Washington, 2 June 1998 (RFE/RL) -- National political leaders are anxiously awaiting results of an election in the Pacific Coast state of California today that may have a dramatic effect on the way political parties finance election campaigns.
California is just one state of 50, but it is the most populous and it frequently sets political and social trends followed by other states and even the national government.
The issue that has caught the attention of the two dominant political parties -- the Democrat and the Republican -- and the leaders of the country's biggest labor unions as well is a proposal that would force unions to get written permission from individual members before using dues money for political activities.
"Dues" is money paid by a union member to union headquarters for the support of union activities on the member's behalf, including donations to political candidates. Dues are usually a percentage of an employee's salary automatically deducted by the employer and sent directly to the union.
For unions such as the Teamsters -- with nearly two million members -- or the United Auto Workers, which has more than one million members, dues bring in tens of millions of dollars annually.
While individual union members might vote Republican, organized labor at the national level has historically supported the Democratic Party and its candidates. Unions, however, are no longer as powerful as they once were. U.S. government statistics say only one out of every six workers in the U.S. belongs to a union. U.S. President Bill Clinton may be a Democrat, but both houses of the U.S. Congress have been controlled by the Republican Party since 1994.
Organized labor was the Democrat's largest single donor in the 1996 general election, donating about 120 million dollars.
The California ballot proposal is mainly the work of a man named Grover Norquist, the head of an organization called Americans for Tax Reform. He is a close political ally of the speaker of the U.S. House of Representatives, Newt Gingrich (R-Georgia). Norquist contends that unions, through their donations, exercise too much political power. He says unions have been able to use their influence to block legislation supported by Republicans.
The union dues proposal is what is known as a citizens' initiative. It is a form of direct democracy employed when an elected legislature either cannot or will not make a decision on an issue. Voters themselves decide.
Generally, the rules for citizen initiatives require a sponsoring group to obtain a set number of signatures from registered voters to have their issue placed on the state ballot. Only 24 of the 50 states permit citizen initiatives, and there is no provision in the U.S. Constitution for citizen initiatives at the national level.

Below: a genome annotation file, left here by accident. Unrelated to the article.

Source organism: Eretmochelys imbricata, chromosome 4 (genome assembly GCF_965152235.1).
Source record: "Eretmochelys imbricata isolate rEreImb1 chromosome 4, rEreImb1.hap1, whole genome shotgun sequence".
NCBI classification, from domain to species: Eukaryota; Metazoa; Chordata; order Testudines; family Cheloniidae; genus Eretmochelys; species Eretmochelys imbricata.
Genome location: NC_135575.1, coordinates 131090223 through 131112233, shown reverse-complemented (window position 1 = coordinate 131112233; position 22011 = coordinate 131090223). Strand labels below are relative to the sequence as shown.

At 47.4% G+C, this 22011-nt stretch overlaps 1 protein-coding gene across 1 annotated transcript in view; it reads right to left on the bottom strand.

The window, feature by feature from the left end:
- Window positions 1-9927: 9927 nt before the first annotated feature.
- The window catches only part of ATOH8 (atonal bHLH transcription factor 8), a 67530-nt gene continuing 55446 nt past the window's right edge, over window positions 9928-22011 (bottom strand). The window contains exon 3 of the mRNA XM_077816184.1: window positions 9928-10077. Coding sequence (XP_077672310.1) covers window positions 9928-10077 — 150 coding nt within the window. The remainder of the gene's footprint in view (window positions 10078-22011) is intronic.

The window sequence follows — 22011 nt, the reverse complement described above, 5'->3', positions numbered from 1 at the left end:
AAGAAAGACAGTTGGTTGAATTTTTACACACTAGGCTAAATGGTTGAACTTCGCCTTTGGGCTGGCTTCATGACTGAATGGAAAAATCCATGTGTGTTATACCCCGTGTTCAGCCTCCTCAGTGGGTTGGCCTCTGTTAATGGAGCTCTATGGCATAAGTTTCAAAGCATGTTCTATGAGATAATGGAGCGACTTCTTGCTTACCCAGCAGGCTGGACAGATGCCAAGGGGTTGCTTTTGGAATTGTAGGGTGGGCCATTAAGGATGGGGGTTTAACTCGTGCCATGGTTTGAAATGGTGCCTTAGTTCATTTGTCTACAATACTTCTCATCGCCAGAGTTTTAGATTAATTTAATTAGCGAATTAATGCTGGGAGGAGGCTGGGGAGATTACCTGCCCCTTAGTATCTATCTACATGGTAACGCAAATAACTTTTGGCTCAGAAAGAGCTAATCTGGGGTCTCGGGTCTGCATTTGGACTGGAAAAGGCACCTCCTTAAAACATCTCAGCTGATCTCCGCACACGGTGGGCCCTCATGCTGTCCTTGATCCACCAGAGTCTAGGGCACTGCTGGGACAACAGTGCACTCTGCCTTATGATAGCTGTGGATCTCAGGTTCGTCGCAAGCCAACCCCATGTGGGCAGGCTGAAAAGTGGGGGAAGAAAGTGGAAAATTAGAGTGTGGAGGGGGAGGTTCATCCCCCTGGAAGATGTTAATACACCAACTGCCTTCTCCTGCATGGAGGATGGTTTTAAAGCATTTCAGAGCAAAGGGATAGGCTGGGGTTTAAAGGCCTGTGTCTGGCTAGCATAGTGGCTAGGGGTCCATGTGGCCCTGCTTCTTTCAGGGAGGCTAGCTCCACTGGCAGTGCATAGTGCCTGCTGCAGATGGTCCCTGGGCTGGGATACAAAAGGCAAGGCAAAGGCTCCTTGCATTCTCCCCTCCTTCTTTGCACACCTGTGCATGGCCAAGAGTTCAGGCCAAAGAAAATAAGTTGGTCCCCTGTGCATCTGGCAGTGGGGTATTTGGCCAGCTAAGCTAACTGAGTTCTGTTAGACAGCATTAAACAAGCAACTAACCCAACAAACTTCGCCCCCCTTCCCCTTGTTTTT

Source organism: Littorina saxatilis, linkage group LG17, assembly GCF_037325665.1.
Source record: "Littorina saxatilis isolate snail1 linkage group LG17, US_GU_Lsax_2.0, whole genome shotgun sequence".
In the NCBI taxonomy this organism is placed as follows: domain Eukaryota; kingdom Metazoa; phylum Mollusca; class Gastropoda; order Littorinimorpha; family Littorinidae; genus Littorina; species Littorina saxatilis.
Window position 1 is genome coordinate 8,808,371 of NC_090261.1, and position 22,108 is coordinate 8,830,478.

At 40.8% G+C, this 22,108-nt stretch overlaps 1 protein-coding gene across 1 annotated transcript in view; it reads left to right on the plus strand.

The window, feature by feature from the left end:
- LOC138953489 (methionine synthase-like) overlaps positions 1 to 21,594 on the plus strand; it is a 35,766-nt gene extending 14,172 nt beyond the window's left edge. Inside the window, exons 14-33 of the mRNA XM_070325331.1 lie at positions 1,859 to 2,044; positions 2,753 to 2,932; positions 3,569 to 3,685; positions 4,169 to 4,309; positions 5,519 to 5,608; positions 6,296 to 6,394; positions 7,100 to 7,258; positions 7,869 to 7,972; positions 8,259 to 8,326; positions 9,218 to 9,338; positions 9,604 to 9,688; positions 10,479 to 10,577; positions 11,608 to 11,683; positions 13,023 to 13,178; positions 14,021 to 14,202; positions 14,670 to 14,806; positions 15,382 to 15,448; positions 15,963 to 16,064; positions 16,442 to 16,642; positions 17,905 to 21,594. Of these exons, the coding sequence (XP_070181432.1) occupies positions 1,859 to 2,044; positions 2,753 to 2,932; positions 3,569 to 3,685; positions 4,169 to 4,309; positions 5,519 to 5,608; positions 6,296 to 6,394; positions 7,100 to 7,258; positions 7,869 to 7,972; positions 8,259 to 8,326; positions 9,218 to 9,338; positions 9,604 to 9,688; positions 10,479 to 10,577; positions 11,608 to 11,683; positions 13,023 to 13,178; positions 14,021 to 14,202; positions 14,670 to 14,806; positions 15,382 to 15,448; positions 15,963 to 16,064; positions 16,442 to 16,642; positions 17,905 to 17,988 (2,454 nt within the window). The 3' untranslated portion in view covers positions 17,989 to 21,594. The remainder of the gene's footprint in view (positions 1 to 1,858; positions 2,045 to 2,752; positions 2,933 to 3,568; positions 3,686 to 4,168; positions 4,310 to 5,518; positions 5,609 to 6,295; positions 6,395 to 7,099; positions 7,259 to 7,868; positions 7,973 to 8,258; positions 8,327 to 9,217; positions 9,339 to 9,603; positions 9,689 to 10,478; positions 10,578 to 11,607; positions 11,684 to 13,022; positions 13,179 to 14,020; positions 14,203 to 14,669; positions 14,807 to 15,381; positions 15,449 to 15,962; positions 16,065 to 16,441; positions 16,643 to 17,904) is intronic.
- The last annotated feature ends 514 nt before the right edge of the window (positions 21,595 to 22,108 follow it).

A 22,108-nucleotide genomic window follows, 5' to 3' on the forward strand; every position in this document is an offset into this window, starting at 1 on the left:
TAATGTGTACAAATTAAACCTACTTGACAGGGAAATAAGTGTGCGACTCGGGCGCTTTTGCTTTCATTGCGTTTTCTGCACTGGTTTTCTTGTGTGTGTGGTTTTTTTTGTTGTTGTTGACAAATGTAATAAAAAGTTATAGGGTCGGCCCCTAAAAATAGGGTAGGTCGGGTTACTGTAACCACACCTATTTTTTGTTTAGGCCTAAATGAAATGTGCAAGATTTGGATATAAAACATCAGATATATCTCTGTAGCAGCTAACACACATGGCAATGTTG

Initiatives are, however, very popular in California. They have become a fixture of the state's politics over the past 20 years, starting with a ballot proposal in 1978 that cut taxes.
Initiatives are intended to eliminate the influence of special interests on legislators. However, critics of the direct democracy movement say political decision-making is still captive to big money that can only come from special interest groups.
On Monday, the Los Angeles Times reported that organized labor had spent more than $15 million in the campaign to defeat the dues proposal. Labor spending appeared to be paying off. Public opinion polls showed that support for the proposal had fallen below 50 percent after earlier surveys showed the proposal winning by more than a two to one margin.
The Times also said California Governor Pete Wilson, a Republican, endorses the union dues proposal and has reportedly made more than one million dollars from his political organization available to the proposal's supporters.
California often serves as a laboratory for political ideas, and if the union dues proposal succeeds, national Republican leaders are prepared to adapt the proposal for their campaign to keep Democrats from regaining control of the Congress in the general elections in November.
Republican leaders in Congress have a proposed federal law to restrict the use of dues money by a union drafted and ready for debate. They plan to wait for results from California before deciding what to do with their proposal. It could come up for debate this summer. President Clinton has promised to veto any measure to limit union power over members' dues.
However, four other states have already approved some curbs on union dues and ten other states are considering measures to limit spending with union dues.